The Barnett formula raises all sorts of questions about how public spending is distributed around the UK. But we should think twice before abandoning itby John McTernan / November 13, 2014 / Leave a comment
Published in December 2014 issue of Prospect Magazine
Listen to a recording of a Prospect roundtable on this topic featuring John McTernan below:
The Barnett formula: for many years, no one cared about it. It sounded like something from 1066 and All That: “The Barnett formula. Choose to (a) Paint it in the style of Picasso; (b) Describe it in the language of Finnegans Wake; (c) Express it as a function of π.” Now, though, in certain circles at least, it’s being widely discussed—if no more understood.
I recently chaired meetings held by the Chartered Institute for Public Finance and Accountancy at the Labour, Conservative and Liberal Democrat party conferences. The topic was how to revive the regions by removing the dead hand of the state. It was a provocative subject and created a lively debate among all the parties. Each had their own emphasis. For Labour, it’s about the northeast of England. For the Tories it’s the counties—Cambridgeshire, Hertfordshire, Kent—the most dynamic economic regions outside London. And for the Lib Dems it’s all about decentralisation—as a good in itself, as a process, not a means to an end. But all three parties identified two common enemies—London and Barnett (the formula, not the Labour peer, Joel, who died on 1st November at the age of 91.)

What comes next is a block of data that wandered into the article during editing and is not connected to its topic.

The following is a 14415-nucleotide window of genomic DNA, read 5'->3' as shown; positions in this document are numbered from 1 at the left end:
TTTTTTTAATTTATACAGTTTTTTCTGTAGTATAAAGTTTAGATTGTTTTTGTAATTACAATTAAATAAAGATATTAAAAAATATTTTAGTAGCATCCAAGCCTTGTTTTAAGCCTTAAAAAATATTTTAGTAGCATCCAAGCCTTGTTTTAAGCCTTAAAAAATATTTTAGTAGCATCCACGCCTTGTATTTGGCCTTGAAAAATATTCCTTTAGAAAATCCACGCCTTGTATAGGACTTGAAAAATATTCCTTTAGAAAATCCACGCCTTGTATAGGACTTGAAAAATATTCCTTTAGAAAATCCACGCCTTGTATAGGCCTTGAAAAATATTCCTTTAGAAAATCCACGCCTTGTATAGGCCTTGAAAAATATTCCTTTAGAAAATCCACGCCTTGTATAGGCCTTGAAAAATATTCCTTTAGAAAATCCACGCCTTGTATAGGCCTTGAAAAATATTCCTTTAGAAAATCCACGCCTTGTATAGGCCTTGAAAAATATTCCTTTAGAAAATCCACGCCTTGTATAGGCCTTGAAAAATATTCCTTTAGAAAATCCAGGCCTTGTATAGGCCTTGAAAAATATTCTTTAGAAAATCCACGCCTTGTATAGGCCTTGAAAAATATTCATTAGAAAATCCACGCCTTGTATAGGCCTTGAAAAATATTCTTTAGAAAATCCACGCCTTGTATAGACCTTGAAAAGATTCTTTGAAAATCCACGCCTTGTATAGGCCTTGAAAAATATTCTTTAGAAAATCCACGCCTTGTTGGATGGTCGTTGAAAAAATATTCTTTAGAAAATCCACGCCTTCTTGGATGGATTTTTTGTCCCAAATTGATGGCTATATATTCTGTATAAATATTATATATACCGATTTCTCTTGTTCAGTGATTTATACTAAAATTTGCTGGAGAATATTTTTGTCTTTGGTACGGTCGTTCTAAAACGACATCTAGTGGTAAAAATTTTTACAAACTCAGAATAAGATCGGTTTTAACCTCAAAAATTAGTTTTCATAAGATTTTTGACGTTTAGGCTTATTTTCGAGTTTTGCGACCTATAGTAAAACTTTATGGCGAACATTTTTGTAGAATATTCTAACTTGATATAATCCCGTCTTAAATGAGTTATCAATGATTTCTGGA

What’s the problem with the Barnett formula? It is seen as the basis for the apportionment of public spending between the nations and regions of the United Kingdom. So, if some region or nation is getting more money than yours, who gets the blame? Barnett, of course. All this is unfair. Barnett is not an allocation formula for all public spending. It is, rather, a much more modest thing—a formula for the allocation of changes in expenditure, whether growth or cuts.